Kelly Evans is co-anchor of CNBC's "Closing Bell" (M-F, 3PM-5PM ET). She joined the network in February 2012 as an on-air correspondent, reporting across CNBC's Business Day programming.
Prior to CNBC, Evans was a reporter and columnist for The Wall Street Journal, penning the influential "Ahead of the Tape" column and writing for "Heard on the Street." She also hosted the daily "News Hub" program on WSJ.com and was a frequent guest on television and radio networks, including CNBC. Evans joined the Journal in 2007 as a reporter covering real estate and economics.
Evans graduated magna cum laude with a bachelor's degree from Washington & Lee University in Lexington, Va., where she was a George Washington Honor Scholar, a four-time scholar-athlete, and inducted into the national leadership society, Omicron Delta Kappa.
Jay Wexler, Boston University School of Law professor, weighs in on Trump's latest plans to break ties with his businesses. With CNBC's Robert Frank.
Radio show host Hugh Hewitt and Jimmy Pethokoukis, American Enterprise Institute, weigh in on the Trump administration possibly capping mortgage interest deduction.
Henrietta Treyz, Height Analytics, and Ylan Mui, Washington Post, discuss where Donald Trump's tax reform plans stand following the President-elect's failure to mention any in his press conference today.
Twitter is being sued by the families of Americans killed in Paris and Brussels terror attacks last year for aiding and abetting terrorism. Tom Ajamie, Ajamie LLP, weighs in.
Anton Schutz, Mendon Capital, discusses how the "healthier consumer" will translate to overall financial growth.
Dan McMahon, Raymond James, and Brian Nick, TIAA Global Asset Mangagement, weigh in on the current markets as the Nasdaq approaches another record close.
Cliff Kupchan, Eurasia Group chairman, discusses biggest risks to economy in 2017, including geopolitical recession.
Kevin O'Leary, O'Shares ETFs chairman, weighs in on Apple as the iPhone hits its 10-year anniversary.
Discussing the current state of the markets with CNBC's Mike Santoli; Marc Harris, RBC Capital Markets; and Dennis Berman, Wall Street Journal.
This might be a situation where you buy the rumor and you sell the news, Jack Bouroudjian told CNBC.
The company reported that revenue from its "more personal computing" segment, which includes Surface, badly missed estimates.
The landmark 2015 Obama-era net neutrality rules could soon be overturned, the FCC chairman said Wednesday.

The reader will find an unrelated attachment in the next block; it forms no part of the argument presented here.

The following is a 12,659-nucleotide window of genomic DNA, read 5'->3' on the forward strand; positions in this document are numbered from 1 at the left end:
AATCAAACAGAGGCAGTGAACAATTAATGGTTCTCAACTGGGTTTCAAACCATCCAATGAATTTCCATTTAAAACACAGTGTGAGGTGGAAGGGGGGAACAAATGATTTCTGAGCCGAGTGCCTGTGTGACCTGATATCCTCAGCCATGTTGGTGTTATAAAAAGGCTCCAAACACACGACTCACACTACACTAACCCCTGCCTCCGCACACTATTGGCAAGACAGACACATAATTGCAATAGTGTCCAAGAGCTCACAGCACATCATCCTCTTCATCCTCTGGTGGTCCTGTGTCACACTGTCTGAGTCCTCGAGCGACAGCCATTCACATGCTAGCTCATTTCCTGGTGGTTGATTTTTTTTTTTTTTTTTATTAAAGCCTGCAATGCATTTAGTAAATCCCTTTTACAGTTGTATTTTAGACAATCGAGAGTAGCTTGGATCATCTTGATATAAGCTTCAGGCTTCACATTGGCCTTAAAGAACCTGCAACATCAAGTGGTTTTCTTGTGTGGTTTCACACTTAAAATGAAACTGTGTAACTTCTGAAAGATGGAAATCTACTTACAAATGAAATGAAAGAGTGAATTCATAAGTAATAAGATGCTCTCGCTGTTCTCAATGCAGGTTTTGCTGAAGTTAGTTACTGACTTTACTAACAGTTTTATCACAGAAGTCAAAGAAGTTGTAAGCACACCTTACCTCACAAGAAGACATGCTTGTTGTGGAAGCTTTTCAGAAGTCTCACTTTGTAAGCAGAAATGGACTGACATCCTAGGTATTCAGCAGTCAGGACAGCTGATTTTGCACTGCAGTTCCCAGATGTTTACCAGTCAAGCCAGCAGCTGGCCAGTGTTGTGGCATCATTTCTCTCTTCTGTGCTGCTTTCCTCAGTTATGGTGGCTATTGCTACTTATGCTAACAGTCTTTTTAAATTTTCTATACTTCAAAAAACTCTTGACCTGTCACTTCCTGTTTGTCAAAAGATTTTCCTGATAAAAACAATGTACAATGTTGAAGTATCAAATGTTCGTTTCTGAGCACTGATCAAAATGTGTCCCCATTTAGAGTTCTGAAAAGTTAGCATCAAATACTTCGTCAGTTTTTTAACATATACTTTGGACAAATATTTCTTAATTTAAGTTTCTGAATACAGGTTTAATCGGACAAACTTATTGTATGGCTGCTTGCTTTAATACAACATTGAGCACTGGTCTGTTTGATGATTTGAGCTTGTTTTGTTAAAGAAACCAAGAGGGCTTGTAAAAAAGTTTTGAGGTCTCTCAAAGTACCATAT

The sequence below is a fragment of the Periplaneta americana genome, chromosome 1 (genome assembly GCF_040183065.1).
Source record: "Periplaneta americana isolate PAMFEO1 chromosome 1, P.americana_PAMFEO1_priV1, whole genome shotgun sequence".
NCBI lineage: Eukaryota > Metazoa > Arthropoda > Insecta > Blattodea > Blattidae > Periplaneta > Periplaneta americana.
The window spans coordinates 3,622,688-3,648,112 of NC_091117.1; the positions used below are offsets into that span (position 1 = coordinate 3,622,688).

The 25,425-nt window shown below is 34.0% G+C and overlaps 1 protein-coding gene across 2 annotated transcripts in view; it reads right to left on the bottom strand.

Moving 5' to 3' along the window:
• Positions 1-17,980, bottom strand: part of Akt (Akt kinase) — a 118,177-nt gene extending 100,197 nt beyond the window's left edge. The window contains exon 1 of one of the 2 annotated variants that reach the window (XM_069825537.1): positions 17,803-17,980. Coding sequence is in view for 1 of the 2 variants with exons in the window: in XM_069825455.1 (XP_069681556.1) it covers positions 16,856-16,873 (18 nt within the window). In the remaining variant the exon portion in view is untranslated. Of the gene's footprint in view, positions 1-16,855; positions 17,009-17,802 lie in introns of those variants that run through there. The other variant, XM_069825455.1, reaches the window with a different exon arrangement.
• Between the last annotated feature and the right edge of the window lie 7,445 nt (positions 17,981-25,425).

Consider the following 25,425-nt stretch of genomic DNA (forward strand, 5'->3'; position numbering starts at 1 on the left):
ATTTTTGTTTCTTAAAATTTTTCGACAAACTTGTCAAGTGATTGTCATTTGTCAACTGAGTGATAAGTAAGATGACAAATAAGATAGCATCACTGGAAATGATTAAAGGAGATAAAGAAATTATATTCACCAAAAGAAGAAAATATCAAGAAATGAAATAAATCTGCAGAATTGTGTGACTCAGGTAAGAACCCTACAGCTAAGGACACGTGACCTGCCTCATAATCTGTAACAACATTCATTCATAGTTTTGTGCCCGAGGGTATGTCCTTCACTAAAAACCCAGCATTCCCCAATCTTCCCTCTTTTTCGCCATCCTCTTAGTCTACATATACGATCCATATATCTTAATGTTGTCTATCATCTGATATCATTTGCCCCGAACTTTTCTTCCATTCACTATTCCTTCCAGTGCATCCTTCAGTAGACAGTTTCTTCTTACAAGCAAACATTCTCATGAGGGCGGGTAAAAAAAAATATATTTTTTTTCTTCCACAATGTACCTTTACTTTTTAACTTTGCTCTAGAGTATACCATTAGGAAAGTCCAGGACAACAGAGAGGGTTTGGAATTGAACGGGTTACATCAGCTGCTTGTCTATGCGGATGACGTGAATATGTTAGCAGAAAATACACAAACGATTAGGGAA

It's also a complicated issue that will take a lot of continuing work because of the consequences of direct military action, Panetta said.
Anything can happen between the bells of the trading day. But what happens during the last hour could be what matters most. CNBC's "Closing Bell" guides you through the most important hour of the trading day. The show takes a close-up look at how the markets are moving, what's driving them and how investors are reacting.
Live coverage includes reports from the Chicago Board of Trade, New York Mercantile Exchange, NASDAQ and the NYSE. Analysts, money managers and CEOs explain their strategies, share opinions, and provide an inside perspective on breaking news stories.
In addition, "Closing Bell" provides instant analysis of corporate profit reports, as soon as they break, during the quarterly earning seasons. Features include interviews with entrepreneurs, plus an inside-look at how executives and high-net-worth individuals spend their time and money.
“Detroit went from being one of the worst places on the planet to build a car to one of the very best," says Pabrai.
CNBC's Kelly Evans traces the money flowing into this bull to the credit markets.
Actor Matthew McConaughey has some advice for those who, to borrow his dad's phrase, haven't "gotten their 'lick' yet."
Kelly King, BB&T CEO, discusses loan volume in his company, spurred by optimism on Main Street.
Tim Hockey, TD Ameritrade CEO, discusses trade commissions, Snap Inc.'s IPO filing and his 2017 outlook.
IBM CFO Martin Schroeter discusses the company's earnings and 20 straight quarters of year-over-year revenue declines.